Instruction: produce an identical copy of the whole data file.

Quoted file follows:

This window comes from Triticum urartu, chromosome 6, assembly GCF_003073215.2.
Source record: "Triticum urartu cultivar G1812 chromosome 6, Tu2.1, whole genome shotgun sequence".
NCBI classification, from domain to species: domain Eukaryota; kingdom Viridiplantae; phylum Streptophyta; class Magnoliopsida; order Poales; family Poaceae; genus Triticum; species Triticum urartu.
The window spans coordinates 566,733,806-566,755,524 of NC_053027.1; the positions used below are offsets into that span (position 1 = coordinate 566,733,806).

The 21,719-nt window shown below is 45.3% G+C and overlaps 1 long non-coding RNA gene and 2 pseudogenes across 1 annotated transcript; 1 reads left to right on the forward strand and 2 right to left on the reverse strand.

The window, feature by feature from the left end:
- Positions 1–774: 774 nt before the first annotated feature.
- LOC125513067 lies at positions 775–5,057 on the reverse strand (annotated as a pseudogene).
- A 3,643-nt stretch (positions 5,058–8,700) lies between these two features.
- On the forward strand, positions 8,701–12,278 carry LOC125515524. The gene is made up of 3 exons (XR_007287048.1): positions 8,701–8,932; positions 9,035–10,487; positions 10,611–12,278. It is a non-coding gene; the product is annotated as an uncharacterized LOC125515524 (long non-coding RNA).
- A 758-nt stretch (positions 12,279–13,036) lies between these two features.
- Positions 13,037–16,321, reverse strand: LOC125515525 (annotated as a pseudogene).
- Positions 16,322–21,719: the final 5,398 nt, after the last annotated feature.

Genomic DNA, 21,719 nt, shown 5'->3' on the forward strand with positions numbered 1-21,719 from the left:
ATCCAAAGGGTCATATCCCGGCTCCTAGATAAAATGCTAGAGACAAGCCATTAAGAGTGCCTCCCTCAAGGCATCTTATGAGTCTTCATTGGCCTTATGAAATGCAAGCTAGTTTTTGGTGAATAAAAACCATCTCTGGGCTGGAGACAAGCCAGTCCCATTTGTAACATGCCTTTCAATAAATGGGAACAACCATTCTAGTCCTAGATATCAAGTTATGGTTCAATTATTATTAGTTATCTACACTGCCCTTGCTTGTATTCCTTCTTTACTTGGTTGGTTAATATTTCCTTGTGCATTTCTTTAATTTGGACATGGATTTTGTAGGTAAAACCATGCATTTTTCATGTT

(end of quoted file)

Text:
This window comes from Triticum urartu, chromosome 6, assembly GCF_003073215.2.
Source record: "Triticum urartu cultivar G1812 chromosome 6, Tu2.1, whole genome shotgun sequence".
NCBI classification, from domain to species: domain Eukaryota; kingdom Viridiplantae; phylum Streptophyta; class Magnoliopsida; order Poales; family Poaceae; genus Triticum; species Triticum urartu.
The window spans coordinates 566,733,806-566,755,524 of NC_053027.1; the positions used below are offsets into that span (position 1 = coordinate 566,733,806).

The 21,719-nt window shown below is 45.3% G+C and overlaps 1 long non-coding RNA gene and 2 pseudogenes across 1 annotated transcript; 1 reads left to right on the forward strand and 2 right to left on the reverse strand.

The window, feature by feature from the left end:
- Positions 1–774: 774 nt before the first annotated feature.
- LOC125513067 lies at positions 775–5,057 on the reverse strand (annotated as a pseudogene).
- A 3,643-nt stretch (positions 5,058–8,700) lies between these two features.
- On the forward strand, positions 8,701–12,278 carry LOC125515524. The gene is made up of 3 exons (XR_007287048.1): positions 8,701–8,932; positions 9,035–10,487; positions 10,611–12,278. It is a non-coding gene; the product is annotated as an uncharacterized LOC125515524 (long non-coding RNA).
- A 758-nt stretch (positions 12,279–13,036) lies between these two features.
- Positions 13,037–16,321, reverse strand: LOC125515525 (annotated as a pseudogene).
- Positions 16,322–21,719: the final 5,398 nt, after the last annotated feature.

Genomic DNA, 21,719 nt, shown 5'->3' on the forward strand with positions numbered 1-21,719 from the left:
ATCCAAAGGGTCATATCCCGGCTCCTAGATAAAATGCTAGAGACAAGCCATTAAGAGTGCCTCCCTCAAGGCATCTTATGAGTCTTCATTGGCCTTATGAAATGCAAGCTAGTTTTTGGTGAATAAAAACCATCTCTGGGCTGGAGACAAGCCAGTCCCATTTGTAACATGCCTTTCAATAAATGGGAACAACCATTCTAGTCCTAGATATCAAGTTATGGTTCAATTATTATTAGTTATCTACACTGCCCTTGCTTGTATTCCTTCTTTACTTGGTTGGTTAATATTTCCTTGTGCATTTCTTTAATTTGGACATGGATTTTGTAGGTAAAACCATGCATTTTTCATGTT